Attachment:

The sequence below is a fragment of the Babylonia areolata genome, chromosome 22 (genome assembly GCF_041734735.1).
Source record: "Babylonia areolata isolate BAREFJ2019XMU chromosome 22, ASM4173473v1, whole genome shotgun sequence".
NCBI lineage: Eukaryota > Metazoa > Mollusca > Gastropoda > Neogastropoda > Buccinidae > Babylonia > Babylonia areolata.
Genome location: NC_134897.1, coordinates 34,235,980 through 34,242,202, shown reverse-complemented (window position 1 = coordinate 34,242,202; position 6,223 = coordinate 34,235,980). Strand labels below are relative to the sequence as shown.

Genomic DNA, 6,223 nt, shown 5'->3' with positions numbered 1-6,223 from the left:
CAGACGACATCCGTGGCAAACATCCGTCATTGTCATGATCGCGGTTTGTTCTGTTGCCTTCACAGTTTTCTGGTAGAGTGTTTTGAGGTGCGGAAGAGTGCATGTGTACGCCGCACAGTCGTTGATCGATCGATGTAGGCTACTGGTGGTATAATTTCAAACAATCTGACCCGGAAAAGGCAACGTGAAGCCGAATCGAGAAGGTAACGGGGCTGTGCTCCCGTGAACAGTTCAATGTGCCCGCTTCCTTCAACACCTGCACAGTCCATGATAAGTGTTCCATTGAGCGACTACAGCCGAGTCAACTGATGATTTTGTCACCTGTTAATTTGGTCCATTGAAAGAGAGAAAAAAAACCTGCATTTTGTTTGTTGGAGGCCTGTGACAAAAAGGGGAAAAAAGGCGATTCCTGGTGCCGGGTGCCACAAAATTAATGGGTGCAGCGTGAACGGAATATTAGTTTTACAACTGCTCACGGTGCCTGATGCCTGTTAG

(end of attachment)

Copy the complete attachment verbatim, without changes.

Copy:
The sequence below is a fragment of the Babylonia areolata genome, chromosome 22 (genome assembly GCF_041734735.1).
Source record: "Babylonia areolata isolate BAREFJ2019XMU chromosome 22, ASM4173473v1, whole genome shotgun sequence".
NCBI lineage: Eukaryota > Metazoa > Mollusca > Gastropoda > Neogastropoda > Buccinidae > Babylonia > Babylonia areolata.
Genome location: NC_134897.1, coordinates 34,235,980 through 34,242,202, shown reverse-complemented (window position 1 = coordinate 34,242,202; position 6,223 = coordinate 34,235,980). Strand labels below are relative to the sequence as shown.

Genomic DNA, 6,223 nt, shown 5'->3' with positions numbered 1-6,223 from the left:
CAGACGACATCCGTGGCAAACATCCGTCATTGTCATGATCGCGGTTTGTTCTGTTGCCTTCACAGTTTTCTGGTAGAGTGTTTTGAGGTGCGGAAGAGTGCATGTGTACGCCGCACAGTCGTTGATCGATCGATGTAGGCTACTGGTGGTATAATTTCAAACAATCTGACCCGGAAAAGGCAACGTGAAGCCGAATCGAGAAGGTAACGGGGCTGTGCTCCCGTGAACAGTTCAATGTGCCCGCTTCCTTCAACACCTGCACAGTCCATGATAAGTGTTCCATTGAGCGACTACAGCCGAGTCAACTGATGATTTTGTCACCTGTTAATTTGGTCCATTGAAAGAGAGAAAAAAAACCTGCATTTTGTTTGTTGGAGGCCTGTGACAAAAAGGGGAAAAAAGGCGATTCCTGGTGCCGGGTGCCACAAAATTAATGGGTGCAGCGTGAACGGAATATTAGTTTTACAACTGCTCACGGTGCCTGATGCCTGTTAG